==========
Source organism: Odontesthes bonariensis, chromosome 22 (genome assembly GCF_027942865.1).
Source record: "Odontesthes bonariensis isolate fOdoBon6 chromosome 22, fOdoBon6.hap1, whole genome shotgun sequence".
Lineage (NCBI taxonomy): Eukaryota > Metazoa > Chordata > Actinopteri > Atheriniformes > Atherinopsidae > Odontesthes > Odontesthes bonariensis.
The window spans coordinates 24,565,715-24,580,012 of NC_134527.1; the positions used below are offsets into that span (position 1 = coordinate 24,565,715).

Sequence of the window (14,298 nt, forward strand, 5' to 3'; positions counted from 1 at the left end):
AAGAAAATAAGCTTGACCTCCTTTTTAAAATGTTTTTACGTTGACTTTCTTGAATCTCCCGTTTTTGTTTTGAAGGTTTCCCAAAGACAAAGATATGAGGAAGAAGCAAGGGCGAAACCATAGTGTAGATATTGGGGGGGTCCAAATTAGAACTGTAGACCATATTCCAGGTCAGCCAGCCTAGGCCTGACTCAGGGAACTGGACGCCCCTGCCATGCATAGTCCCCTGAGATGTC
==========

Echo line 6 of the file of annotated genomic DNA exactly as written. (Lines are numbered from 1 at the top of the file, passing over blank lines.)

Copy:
AAGAAAATAAGCTTGACCTCCTTTTTAAAATGTTTTTACGTTGACTTTCTTGAATCTCCCGTTTTTGTTTTGAAGGTTTCCCAAAGACAAAGATATGAGGAAGAAGCAAGGGCGAAACCATAGTGTAGATATTGGGGGGGTCCAAATTAGAACTGTAGACCATATTCCAGGTCAGCCAGCCTAGGCCTGACTCAGGGAACTGGACGCCCCTGCCATGCATAGTCCCCTGAGATGTC